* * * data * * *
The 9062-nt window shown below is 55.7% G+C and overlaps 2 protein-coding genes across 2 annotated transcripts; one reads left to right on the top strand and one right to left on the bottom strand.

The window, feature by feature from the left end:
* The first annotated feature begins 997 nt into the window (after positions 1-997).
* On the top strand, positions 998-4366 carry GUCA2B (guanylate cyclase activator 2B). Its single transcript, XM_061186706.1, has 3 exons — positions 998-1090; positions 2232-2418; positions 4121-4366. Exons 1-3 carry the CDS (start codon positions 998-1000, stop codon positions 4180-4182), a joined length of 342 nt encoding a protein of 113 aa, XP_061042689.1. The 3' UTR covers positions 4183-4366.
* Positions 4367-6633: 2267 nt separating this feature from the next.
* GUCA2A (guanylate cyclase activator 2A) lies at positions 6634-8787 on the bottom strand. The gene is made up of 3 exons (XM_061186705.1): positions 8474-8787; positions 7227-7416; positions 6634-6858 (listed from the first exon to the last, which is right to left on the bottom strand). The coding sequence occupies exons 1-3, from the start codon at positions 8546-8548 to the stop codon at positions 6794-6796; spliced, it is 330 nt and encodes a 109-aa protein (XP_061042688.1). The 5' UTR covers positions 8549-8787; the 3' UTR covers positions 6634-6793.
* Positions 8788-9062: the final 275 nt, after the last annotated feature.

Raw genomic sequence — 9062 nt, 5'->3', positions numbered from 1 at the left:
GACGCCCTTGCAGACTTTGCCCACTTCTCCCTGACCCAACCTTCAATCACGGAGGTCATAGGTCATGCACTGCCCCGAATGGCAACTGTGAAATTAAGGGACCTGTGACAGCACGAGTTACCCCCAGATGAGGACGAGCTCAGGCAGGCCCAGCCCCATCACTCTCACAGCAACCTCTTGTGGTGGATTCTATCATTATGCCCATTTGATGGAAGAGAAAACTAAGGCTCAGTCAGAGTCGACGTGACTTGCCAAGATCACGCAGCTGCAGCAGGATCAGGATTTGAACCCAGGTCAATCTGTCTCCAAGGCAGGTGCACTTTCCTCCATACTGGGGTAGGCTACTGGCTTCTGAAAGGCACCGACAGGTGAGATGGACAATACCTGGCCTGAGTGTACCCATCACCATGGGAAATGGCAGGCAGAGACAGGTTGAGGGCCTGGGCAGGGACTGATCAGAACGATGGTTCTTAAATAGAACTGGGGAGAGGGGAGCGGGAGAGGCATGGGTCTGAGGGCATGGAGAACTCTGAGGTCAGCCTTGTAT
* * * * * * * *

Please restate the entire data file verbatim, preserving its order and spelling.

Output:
The 9062-nt window shown below is 55.7% G+C and overlaps 2 protein-coding genes across 2 annotated transcripts; one reads left to right on the top strand and one right to left on the bottom strand.

The window, feature by feature from the left end:
* The first annotated feature begins 997 nt into the window (after positions 1-997).
* On the top strand, positions 998-4366 carry GUCA2B (guanylate cyclase activator 2B). Its single transcript, XM_061186706.1, has 3 exons — positions 998-1090; positions 2232-2418; positions 4121-4366. Exons 1-3 carry the CDS (start codon positions 998-1000, stop codon positions 4180-4182), a joined length of 342 nt encoding a protein of 113 aa, XP_061042689.1. The 3' UTR covers positions 4183-4366.
* Positions 4367-6633: 2267 nt separating this feature from the next.
* GUCA2A (guanylate cyclase activator 2A) lies at positions 6634-8787 on the bottom strand. The gene is made up of 3 exons (XM_061186705.1): positions 8474-8787; positions 7227-7416; positions 6634-6858 (listed from the first exon to the last, which is right to left on the bottom strand). The coding sequence occupies exons 1-3, from the start codon at positions 8546-8548 to the stop codon at positions 6794-6796; spliced, it is 330 nt and encodes a 109-aa protein (XP_061042688.1). The 5' UTR covers positions 8549-8787; the 3' UTR covers positions 6634-6793.
* Positions 8788-9062: the final 275 nt, after the last annotated feature.

Raw genomic sequence — 9062 nt, 5'->3', positions numbered from 1 at the left:
GACGCCCTTGCAGACTTTGCCCACTTCTCCCTGACCCAACCTTCAATCACGGAGGTCATAGGTCATGCACTGCCCCGAATGGCAACTGTGAAATTAAGGGACCTGTGACAGCACGAGTTACCCCCAGATGAGGACGAGCTCAGGCAGGCCCAGCCCCATCACTCTCACAGCAACCTCTTGTGGTGGATTCTATCATTATGCCCATTTGATGGAAGAGAAAACTAAGGCTCAGTCAGAGTCGACGTGACTTGCCAAGATCACGCAGCTGCAGCAGGATCAGGATTTGAACCCAGGTCAATCTGTCTCCAAGGCAGGTGCACTTTCCTCCATACTGGGGTAGGCTACTGGCTTCTGAAAGGCACCGACAGGTGAGATGGACAATACCTGGCCTGAGTGTACCCATCACCATGGGAAATGGCAGGCAGAGACAGGTTGAGGGCCTGGGCAGGGACTGATCAGAACGATGGTTCTTAAATAGAACTGGGGAGAGGGGAGCGGGAGAGGCATGGGTCTGAGGGCATGGAGAACTCTGAGGTCAGCCTTGTAT